X X X X X X X

Full Text of the Document

X X X X X X X

d with, the offence of money-laundering. Such acquisition of interest, right or title may be by transactions in the nature of sale / purchase, gift, lease, mortgage, pledge, hypothecation, etc. In the present cases, the respondent banks cried foul by objecting to the attachment orders respecting properties which were subject matter of mortgage or hypothecation with them. 155. It is well settled that by hypothecation, no interest or property is transferred to the hypothecatee, the latter acquiring nothing more than an equitable and notional charge to have his claim realized by sale of goods hypothecated [Paramatha Nath Talukdar v. Maharaja Probirendra M. Tagore, AIR 1966 Calcutta 405]. The possession remains with the hypothecator, the hypothecatee having the right to take possession of the hypothecated property, in the event of default, and to sell it for realization of the debt secured by hypothecation [Syndicate Bank vs. Official Liquidator, AIR 1985 Delhi 256]. 156. Section 58 of the Transfer of Property Act, 1882 ( TPA ) defines the expression mortgage as the transfer of an interest in specific immoveable property for the purpose of securing the payment of money advanced or to b .....

X X X X X X X

Full Text of the Document

X X X X X X X

irst clearly referring to a property respecting which there is material to show the same to have been derived or obtained , directly or indirectly, by a person as a result of criminal activity (of specified nature) . In case such property is held by the person who is charged with the offence of money-laundering , there is a statutory presumption under Section 24(a) PMLA, using the expression shall presume , about it being proceeds of crime involved in such money-laundering. It is a rebuttable presumption, the onus to prove facts to the contrary being on the person accused of such offence. If the acquisition of such property by such accused has involved more than one inter-connected transactions , one of such transactions being proved to be involving money-laundering, a statutory presumption is raised under Section 23 PMLA that the other transactions form part of the former, the burden to prove facts to the contrary being again on the person claiming otherwise. 160. But, in cases where the enforcement authority seeks to attach other properties, suspecting them to be proceeds of crime , not on the basis of fact that they are actually derived or obtained from criminal activity but bec .....

X X X X X X X

Full Text of the Document

X X X X X X X

ion, there being no intent, while acquiring such interest or charge, to defeat or frustrate the law, neither the said property nor the person claiming such interest having any connection with or being privy to the offence of money-laundering. 163. Having regard to the above scheme of the law in PMLA, it is clear that if a bonafide third party claimant had acquired interest in the property which is being subjected to attachment at a time anterior to the commission of the criminal activity, the product whereof is suspected as proceeds of crime, the acquisition of such interest in such property (otherwise assumably untainted) by such third party cannot conceivably be on account of intent to defeat or frustrate this law. In this view, it can be concluded that the date or period of the commission of criminal activity which is the basis of such action under PMLA can be safely treated as the cut-off. From this, it naturally follows that an interest in the property of an accused, vesting in a third party acting bona fide, for lawful and adequate consideration, acquired prior to the commission of the proscribed offence evincing illicit pecuniary benefit to the former, cannot be defeated or .....

X X X X X X X

Full Text of the Document

X X X X X X X

uirements. 167. As has been highlighted earlier, the provisional order of attachment is subject to confirmation by the adjudicating authority. The order of the adjudicating authority, in turn, is amenable to appeal to the appellate tribunal. The said forum (i.e. the appellate tribunal) may pass such orders as it thinks fit confirming, modifying or setting aside the order appealed against [Section 26(4)]. Undoubtedly, an aggrieved party is entitled in law to invoke the said jurisdiction of the appellate tribunal to bring a challenge to the orders of attachment (as confirmed) but, the law in PMLA, at the same time, also confers jurisdiction on the special court to entertain such claim for purposes of restoration of the property during the trial of the case [Section 8]. The jurisdiction to entertain objections to attachment conferred on the appellate tribunal on one hand and, on the special court, on the other, thus, may be co-ordinate, to an extent. 168. An argument, however, was raised, by the appellants that the respondents herein should have approached the special court, instead of the appellate tribunal, for consideration of their respective claims. 169. In view of above-noted le .....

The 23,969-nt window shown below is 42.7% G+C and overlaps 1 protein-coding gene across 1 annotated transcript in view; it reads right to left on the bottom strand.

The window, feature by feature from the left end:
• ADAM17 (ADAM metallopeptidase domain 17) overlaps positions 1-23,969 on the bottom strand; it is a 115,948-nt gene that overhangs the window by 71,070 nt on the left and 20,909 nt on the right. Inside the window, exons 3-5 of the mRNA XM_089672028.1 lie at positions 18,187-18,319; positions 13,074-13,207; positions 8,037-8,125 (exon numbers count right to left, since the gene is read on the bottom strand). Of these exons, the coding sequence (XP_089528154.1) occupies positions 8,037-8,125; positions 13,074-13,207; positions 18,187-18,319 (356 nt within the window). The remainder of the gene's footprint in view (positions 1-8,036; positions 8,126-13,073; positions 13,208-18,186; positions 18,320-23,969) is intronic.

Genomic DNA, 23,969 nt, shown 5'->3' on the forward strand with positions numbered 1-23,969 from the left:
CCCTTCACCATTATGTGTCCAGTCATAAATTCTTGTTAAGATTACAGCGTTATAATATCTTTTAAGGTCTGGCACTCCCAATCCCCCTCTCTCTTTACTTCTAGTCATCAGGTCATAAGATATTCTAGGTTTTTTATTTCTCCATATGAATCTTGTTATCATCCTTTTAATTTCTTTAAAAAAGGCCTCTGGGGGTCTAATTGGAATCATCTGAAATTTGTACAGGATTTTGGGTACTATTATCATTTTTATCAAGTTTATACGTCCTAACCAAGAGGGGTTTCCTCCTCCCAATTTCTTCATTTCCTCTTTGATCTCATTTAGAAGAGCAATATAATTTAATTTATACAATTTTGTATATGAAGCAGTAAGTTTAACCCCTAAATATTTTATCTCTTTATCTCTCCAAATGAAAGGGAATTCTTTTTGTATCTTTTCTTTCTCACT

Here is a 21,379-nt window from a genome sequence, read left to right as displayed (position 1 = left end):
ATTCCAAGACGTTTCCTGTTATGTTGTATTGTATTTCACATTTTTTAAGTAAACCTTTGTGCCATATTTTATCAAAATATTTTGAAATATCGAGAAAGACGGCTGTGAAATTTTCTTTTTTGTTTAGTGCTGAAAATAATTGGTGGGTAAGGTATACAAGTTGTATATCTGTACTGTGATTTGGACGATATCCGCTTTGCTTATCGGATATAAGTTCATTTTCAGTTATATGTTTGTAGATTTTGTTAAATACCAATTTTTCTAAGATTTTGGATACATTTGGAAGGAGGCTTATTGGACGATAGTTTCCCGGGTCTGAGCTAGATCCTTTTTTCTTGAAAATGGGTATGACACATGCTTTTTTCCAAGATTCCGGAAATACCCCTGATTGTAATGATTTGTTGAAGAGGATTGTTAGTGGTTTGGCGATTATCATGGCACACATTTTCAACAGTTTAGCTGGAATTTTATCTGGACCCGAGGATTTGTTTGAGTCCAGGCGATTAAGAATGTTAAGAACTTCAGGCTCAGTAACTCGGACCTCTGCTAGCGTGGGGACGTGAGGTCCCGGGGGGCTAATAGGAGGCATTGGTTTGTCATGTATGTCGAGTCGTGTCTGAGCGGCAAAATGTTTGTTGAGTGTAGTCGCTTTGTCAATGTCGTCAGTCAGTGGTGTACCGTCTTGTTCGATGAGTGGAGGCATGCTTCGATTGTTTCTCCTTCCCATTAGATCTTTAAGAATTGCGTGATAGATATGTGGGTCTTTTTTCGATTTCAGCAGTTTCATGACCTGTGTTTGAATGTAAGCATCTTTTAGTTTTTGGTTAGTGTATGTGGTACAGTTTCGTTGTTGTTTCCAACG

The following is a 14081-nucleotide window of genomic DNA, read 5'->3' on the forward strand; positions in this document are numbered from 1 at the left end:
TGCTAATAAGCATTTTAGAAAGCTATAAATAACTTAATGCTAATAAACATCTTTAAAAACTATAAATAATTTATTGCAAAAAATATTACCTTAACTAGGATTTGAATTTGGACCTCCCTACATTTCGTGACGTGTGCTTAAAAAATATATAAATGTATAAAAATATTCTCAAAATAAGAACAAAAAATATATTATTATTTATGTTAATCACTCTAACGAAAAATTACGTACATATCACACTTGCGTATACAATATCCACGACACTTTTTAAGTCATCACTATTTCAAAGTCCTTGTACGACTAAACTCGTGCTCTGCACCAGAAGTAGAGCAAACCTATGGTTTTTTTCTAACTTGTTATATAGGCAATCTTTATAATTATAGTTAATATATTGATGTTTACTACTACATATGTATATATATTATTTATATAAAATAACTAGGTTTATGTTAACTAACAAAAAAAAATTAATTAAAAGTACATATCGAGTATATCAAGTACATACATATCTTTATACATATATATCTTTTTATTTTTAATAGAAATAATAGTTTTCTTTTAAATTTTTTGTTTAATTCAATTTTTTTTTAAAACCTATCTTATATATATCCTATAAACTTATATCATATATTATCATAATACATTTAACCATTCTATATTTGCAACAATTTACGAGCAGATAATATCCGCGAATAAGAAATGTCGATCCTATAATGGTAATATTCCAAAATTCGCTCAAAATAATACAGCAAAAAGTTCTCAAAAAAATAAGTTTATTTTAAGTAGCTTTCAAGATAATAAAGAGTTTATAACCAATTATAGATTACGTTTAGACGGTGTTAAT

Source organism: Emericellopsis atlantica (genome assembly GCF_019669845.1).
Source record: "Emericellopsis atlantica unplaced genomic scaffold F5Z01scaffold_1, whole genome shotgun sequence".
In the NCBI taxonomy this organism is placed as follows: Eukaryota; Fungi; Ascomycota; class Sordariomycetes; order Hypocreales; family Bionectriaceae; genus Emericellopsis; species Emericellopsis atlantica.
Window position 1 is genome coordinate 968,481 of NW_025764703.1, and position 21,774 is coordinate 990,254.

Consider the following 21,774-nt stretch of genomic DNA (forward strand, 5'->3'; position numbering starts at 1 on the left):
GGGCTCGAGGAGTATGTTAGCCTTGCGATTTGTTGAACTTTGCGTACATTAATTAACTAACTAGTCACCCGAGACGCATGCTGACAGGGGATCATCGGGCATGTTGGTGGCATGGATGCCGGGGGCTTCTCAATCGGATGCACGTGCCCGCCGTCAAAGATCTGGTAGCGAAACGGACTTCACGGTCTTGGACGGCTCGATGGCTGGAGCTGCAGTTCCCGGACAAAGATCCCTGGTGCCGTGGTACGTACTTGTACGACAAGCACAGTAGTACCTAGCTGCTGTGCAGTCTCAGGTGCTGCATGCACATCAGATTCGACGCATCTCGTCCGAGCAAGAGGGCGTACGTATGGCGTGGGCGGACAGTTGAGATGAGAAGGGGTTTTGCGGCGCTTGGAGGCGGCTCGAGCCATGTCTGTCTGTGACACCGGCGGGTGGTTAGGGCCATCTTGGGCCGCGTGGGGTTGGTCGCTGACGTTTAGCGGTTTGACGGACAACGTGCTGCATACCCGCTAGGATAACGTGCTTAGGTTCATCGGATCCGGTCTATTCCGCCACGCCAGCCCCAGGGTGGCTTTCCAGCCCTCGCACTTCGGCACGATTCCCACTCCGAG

X X X X X X X

Full Text of the Document

X X X X X X X

lso any other asset or property of equivalent value of the offender of money-laundering, the latter not bearing any taint but being alternative attachable property (or deemed tainted property) on account of its link or nexus with the offence (or offender) of money-laundering. (iv). If the tainted property respecting which there is evidence available to show the same to have been derived or obtained as a result of criminal activity relating to a scheduled offence is not traceable, or the same for some reason cannot be reached, or to the extent found is deficient, the empowered enforcement officer may attach any other asset ( the alternative attachable property or deemed tainted property ) of the person accused of (or charged with) offence of money-laundering provided it is near or equivalent in value to the former, the order of confiscation being restricted to take over by the government of illicit gains of crime. (v). If the person accused of (or charged with) the offence of money-laundering objects to the attachment, his claim being that the property attached was not acquired or obtained (directly or indirectly) from criminal activity, the burden of proving facts in support of suc .....

X X X X X X X

Full Text of the Document

X X X X X X X

FAESI Act. Similarly, mere issuance of an order of attachment under PMLA does not ipso facto render illegal a prior charge or encumbrance of a secured creditor, the claim of the latter for release (or restoration) from PMLA attachment being dependent on its bonafides. (xiii). If it is shown by cogent evidence by the bonafide third party claimant (as aforesaid), staking interest in an alternative attachable property (or deemed tainted property), claiming that it had acquired the same at a time around or after the commission of the proscribed criminal activity, in order to establish a legitimate claim for its release from attachment it must additionally prove that it had taken due diligence (e.g. taking reasonable precautions and after due inquiry) to ensure that it was not a tainted asset and the transactions indulged in were legitimate at the time of acquisition of such interest. (xiv). If it is shown by cogent evidence by the bonafide third party claimant (as aforesaid), staking interest in an alternative attachable property (or deemed tainted property) claiming that it had acquired the same at a time anterior to the commission of the proscribed criminal activity, the property to .....

X X X X X X X

Full Text of the Document

X X X X X X X

been the subject matter of attachment in the appeals at hand are not tainted property , the same having been seemingly acquired prior to the criminal activity giving rise to accusations of money-laundering. But, they are sought to be attached and subjected to eventual confiscation on account of they being the alternative attachable properties or deemed tainted properties, which is permissible in law. The audi car (subject matter of first appeal) was acquired by a transaction which has no direct connection with the case of money-laundering. However, there is no clarity as to the value of proceeds of crime which are to be confiscated as against value of the attached property as indeed the extent of the debt yet to be recovered by the secured creditor. The monetary gains made by the transactions which are subject matter of the accusations of money-laundering on account of illicit foreign exchange transactions (third appeal) or the case of cheating by use of fabricated defence supply orders (fourth appeal), both involving public servants, require closer scrutiny as to the claim of the respondent banks of bonafide action. Though there is no such element of complicity on part of any of t .....

X X X X X X X

Full Text of the Document

X X X X X X X

 

 

← Previous Next →

 

 

|| Home || About us || Feedback || Contact us || Disclaimer || Terms of Use || Privacy Policy || Database || Members || Refer Us ||

© Taxmanagementindia.com [A unit of MS Knowledge Processing Pvt. Ltd.] All rights reserved.
|| Blog || Site Map - Recent || Site Map ||